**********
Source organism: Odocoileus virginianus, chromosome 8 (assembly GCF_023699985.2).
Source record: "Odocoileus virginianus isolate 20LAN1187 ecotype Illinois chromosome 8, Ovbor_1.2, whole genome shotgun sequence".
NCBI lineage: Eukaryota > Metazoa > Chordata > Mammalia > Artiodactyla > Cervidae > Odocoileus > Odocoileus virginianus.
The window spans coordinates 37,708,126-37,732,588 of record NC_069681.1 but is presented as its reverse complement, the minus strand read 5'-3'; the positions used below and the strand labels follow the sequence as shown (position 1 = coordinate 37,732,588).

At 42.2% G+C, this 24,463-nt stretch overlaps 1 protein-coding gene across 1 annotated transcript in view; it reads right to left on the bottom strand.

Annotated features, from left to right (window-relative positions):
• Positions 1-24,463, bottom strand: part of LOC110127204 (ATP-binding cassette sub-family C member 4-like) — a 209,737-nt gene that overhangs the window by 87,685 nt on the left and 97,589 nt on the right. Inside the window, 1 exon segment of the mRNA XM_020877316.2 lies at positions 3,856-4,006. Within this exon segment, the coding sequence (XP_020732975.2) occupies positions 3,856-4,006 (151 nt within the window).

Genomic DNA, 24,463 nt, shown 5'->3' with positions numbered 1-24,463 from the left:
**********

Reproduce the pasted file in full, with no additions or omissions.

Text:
Source organism: Odocoileus virginianus, chromosome 8 (assembly GCF_023699985.2).
Source record: "Odocoileus virginianus isolate 20LAN1187 ecotype Illinois chromosome 8, Ovbor_1.2, whole genome shotgun sequence".
NCBI lineage: Eukaryota > Metazoa > Chordata > Mammalia > Artiodactyla > Cervidae > Odocoileus > Odocoileus virginianus.
The window spans coordinates 37,708,126-37,732,588 of record NC_069681.1 but is presented as its reverse complement, the minus strand read 5'-3'; the positions used below and the strand labels follow the sequence as shown (position 1 = coordinate 37,732,588).

At 42.2% G+C, this 24,463-nt stretch overlaps 1 protein-coding gene across 1 annotated transcript in view; it reads right to left on the bottom strand.

Annotated features, from left to right (window-relative positions):
• Positions 1-24,463, bottom strand: part of LOC110127204 (ATP-binding cassette sub-family C member 4-like) — a 209,737-nt gene that overhangs the window by 87,685 nt on the left and 97,589 nt on the right. Inside the window, 1 exon segment of the mRNA XM_020877316.2 lies at positions 3,856-4,006. Within this exon segment, the coding sequence (XP_020732975.2) occupies positions 3,856-4,006 (151 nt within the window).

Genomic DNA, 24,463 nt, shown 5'->3' with positions numbered 1-24,463 from the left: